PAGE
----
Ballard mobilized personnel and specialty equipment within the protected area of the Hanford Nuclear Power Plant to perform sediment removal operations at two spray ponds within the plant. Ballard performed the scope of work involved in this project twice to date. First in 2013, then again five years later in 2018, both times with the same intention to reduce the amount of sediment within the spray ponds. In 2020, the team was called out to resolve emergent work on the main cooling pump.
Scope of Work
In 2013, a five-man dive/dredge crew performed a work scope that included: training, badging, site set up, installation of diving systems, installation of twin six-inch dredging systems, daily production tracking, Quality Assurance/Quality Control (QA/QC) reporting, pre/post-dredge surveys, and demobilization. These same tasks were performed in 2018 as well, however, they were done with a seven-person dive crew and supplemented with dredge pit construction. During the 2018 completion of the project, approximately 2,037 cubic yards of material were removed from the spray pond.
In 2020, Ballard was called for emergent work to support the inspection of the main cooling pump. Upon completing the yearly maintenance on the cooling pump, Ballard was dispatched to help with a FME removal (forging material exclusion) or (the item being dropped) and outer pump casing inspection. Including, but not limited to, checking the clearance on the impellor blade to pump shroud, vibration monitoring equipment, all bolting connections, 90” expansion joint, and control rods.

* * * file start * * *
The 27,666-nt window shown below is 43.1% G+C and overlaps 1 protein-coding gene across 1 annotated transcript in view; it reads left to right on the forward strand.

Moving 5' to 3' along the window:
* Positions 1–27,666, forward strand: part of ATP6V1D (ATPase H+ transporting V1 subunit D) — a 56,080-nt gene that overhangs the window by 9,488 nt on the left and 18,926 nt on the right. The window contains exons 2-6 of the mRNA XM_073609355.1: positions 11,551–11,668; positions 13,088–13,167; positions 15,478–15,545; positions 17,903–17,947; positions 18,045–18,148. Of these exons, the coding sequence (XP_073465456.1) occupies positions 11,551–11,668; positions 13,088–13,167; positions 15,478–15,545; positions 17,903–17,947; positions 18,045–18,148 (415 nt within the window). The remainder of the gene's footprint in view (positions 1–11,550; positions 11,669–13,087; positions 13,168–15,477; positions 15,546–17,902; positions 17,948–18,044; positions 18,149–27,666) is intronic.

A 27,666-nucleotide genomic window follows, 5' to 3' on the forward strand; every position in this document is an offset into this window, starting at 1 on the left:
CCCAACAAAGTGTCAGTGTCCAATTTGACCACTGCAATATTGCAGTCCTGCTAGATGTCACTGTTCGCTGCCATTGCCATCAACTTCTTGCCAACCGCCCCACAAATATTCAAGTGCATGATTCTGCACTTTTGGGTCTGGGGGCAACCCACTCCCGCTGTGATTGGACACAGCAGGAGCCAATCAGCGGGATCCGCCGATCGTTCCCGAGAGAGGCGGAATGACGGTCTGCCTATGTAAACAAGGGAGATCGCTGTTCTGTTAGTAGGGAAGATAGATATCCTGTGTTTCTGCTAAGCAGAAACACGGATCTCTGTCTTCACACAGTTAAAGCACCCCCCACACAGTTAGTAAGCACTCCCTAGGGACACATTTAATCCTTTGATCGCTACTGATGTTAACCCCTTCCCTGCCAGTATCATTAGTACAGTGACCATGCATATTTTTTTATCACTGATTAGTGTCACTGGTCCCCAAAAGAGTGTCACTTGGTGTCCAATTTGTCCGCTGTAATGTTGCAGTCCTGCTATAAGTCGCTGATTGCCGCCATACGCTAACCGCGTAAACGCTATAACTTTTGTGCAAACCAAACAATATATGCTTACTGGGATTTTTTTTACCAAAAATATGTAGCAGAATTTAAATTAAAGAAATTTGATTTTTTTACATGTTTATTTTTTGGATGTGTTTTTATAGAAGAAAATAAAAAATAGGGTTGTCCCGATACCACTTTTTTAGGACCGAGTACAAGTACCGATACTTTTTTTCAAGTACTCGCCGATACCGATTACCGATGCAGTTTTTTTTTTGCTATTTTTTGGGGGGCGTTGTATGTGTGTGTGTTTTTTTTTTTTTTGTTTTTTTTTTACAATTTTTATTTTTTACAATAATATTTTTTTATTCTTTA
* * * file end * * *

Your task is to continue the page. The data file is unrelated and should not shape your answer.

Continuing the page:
One major component of the work scope for both projects was the setup of the dredge spoils area, which included the installation of three sixty-foot by one hundred-foot geo-tubes to capture the sediment. In addition, the laying and installation of a waterproof membrane lining (geo-bags) for the entirety of the 300-foot by 300-foot dredge pit. The geo-tubes then drained into a sump where Ballard installed multiple six-inch dewatering pumps to recover water and move it to the cooling tower wet wells.
Limited visibility and concrete pylons holding the spray ring in position posed challenges for the Ballard team. Good umbilical management, constant two-way voice communication, and careful payout of the dredge hose were critical to our team’s success in mitigating these project issues.
Inside the ponds, the temperatures of the water could potentially harm the divers if they were submersed for a long period of time, so cooling the suits were required to maintain the diver’s comfortability.
The work performed was integral in the maintenance of the intakes for the sprayers within the pond. If too much sediment was to make its way in front of the intake grates, the sprayers would lose functionality. All work performed both under the water, as well as on land, was done on time and safely—zero accidents or lost time events.
Client: Energy NW
Location: Hanford, WA
Diver Depth: 25ft